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Mercado agrees: "It's just like they are saying, 'Nightclubsget the fuck out of New York City.'"
Bartschlike another promoter, John Blairgot hit with a double whammy: Her party at Happy Valley is over now too. Blair, in the oddest and cruelest sequence of events, recently moved his Sunday-night gay bash from Spirit (closed under the Nuisance Abatement law) to Avalon (temporarily shuttered over a cabaret license) to Happy Valley (closed in a landlord dispute). So he now finds himself without a home. Again. In this game of musical chairs, the chairs are disappearing fast.
Happy Valley is the latest to lose the struggle between real estate interests and clubgoing interests. According to a source, the East 27th Street landlord is selling condos in the building but is having a hard time moving units because prospective buyers saw that their future lobby is currently a club. Bartsch released an e-mail statement over the weekend announcing the demise of both her party and the club itself: "The owners of the club lost the lease in a court battle with the landlord."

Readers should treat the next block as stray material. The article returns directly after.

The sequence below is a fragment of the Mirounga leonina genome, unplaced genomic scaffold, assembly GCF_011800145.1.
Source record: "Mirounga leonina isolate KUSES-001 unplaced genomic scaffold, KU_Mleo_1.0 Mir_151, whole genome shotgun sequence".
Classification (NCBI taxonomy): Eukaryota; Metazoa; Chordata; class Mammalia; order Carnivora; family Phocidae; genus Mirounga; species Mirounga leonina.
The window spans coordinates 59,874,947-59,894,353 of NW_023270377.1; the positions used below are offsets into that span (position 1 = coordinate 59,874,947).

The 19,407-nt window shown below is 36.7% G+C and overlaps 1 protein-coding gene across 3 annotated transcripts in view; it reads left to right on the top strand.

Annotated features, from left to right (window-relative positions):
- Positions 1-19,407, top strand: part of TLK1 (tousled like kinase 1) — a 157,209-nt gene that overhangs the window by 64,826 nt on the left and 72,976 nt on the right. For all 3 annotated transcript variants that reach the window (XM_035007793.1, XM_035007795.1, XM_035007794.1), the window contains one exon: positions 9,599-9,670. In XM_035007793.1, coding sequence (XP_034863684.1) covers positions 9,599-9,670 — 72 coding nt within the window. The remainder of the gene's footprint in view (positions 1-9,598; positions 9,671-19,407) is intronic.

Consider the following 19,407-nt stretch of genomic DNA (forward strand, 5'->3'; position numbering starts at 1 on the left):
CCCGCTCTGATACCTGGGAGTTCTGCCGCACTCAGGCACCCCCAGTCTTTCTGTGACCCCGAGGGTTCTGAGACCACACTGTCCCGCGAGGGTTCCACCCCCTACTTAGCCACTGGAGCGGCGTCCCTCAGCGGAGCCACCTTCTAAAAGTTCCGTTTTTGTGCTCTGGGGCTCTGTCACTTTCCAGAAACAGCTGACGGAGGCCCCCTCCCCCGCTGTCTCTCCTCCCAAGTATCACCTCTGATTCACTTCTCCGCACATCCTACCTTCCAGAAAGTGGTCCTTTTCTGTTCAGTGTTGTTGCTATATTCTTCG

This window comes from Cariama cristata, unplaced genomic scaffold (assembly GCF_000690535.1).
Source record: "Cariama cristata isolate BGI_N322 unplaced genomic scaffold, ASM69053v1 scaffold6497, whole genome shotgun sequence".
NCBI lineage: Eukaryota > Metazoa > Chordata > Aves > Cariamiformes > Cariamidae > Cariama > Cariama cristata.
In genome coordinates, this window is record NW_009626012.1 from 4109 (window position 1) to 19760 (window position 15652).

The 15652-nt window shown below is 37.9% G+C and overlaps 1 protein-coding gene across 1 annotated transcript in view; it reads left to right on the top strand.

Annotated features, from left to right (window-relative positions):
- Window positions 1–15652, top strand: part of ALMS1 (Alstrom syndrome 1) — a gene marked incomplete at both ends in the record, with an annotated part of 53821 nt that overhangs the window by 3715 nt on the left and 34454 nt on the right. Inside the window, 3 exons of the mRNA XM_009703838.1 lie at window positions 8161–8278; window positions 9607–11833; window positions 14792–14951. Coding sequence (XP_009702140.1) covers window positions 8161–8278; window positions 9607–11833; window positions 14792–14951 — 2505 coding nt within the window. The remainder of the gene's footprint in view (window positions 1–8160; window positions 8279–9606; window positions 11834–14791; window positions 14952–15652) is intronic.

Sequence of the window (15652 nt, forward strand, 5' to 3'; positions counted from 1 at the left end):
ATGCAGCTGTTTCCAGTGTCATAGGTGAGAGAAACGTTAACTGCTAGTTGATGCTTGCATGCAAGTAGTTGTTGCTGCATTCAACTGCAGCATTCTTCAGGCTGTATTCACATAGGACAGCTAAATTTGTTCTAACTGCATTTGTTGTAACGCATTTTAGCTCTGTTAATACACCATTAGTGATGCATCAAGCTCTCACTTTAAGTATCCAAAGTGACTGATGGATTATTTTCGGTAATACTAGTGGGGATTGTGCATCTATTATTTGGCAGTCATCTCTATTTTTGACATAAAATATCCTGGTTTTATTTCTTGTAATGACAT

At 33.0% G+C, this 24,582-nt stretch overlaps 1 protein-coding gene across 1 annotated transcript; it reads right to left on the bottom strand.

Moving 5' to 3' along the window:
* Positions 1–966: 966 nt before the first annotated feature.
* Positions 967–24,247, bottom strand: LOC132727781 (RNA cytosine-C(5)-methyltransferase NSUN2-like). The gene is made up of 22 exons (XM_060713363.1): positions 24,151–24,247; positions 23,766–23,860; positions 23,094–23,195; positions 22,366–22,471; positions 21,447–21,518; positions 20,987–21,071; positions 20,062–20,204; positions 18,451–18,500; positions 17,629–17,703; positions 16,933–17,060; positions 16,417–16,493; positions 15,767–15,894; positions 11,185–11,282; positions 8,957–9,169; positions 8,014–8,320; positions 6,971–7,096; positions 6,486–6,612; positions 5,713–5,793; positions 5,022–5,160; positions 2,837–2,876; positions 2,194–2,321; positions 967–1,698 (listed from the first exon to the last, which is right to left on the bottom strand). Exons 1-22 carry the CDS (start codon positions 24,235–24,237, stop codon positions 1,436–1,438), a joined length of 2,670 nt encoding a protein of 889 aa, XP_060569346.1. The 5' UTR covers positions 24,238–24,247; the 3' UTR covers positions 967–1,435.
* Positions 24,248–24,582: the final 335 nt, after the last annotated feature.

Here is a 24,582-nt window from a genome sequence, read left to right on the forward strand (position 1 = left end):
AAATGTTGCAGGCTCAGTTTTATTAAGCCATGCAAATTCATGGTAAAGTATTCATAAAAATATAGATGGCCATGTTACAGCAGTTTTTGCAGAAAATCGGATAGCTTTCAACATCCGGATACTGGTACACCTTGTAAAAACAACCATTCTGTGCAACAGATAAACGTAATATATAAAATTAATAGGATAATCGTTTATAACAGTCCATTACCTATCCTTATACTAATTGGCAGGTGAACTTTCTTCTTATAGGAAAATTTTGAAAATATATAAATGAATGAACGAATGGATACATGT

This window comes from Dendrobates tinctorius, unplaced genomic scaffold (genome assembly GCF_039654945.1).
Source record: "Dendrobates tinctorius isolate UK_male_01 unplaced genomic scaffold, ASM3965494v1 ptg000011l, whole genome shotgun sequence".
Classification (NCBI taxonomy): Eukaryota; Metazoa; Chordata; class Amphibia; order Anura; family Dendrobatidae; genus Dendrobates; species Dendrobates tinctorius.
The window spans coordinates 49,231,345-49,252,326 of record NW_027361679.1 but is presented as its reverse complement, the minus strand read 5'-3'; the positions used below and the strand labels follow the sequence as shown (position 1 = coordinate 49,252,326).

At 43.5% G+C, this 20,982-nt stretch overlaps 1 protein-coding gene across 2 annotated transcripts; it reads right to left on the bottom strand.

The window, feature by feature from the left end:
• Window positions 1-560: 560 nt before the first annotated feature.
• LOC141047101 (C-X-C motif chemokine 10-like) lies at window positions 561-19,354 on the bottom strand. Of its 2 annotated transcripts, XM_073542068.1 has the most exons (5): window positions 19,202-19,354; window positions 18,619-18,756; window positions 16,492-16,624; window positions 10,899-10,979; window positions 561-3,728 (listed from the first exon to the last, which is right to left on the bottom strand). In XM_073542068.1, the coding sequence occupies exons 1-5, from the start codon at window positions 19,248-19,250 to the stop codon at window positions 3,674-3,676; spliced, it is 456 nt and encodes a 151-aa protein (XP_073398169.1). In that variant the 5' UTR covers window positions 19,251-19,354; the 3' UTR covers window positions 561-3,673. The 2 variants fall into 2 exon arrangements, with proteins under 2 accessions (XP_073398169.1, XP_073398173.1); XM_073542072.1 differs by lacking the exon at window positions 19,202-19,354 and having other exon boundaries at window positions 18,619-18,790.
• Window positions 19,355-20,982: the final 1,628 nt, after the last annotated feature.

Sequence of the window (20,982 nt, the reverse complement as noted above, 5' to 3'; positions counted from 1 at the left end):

However, when reached by the Voice, co-owner Joe Vicarisays, "We cannot comment on, confirm, or deny any of this at this time."
The Roxy, which has been around for more than 20 years, also sits on land that's increasing in real estate value by the day. It's perfectly perched in the up-and-coming West Chelsea area, where developers are aching to put in condos and high-rises. "The community doesn't want it anymore," Aguiar says of the Roxy. "Nobody wants an eyesore of a nightclub there."
Avalon has it still tougher. As a landmarked space, it is nearly impossible to modify while the interior can be altered, the outside of the building has to be preserved. And even then, prospective buyers are hesitant to deal with the legalities of such a landmarked space. "The place will either be abandoned and deteriorate, or it'll be a nightclub," Blair says. "That's the truth of the matter."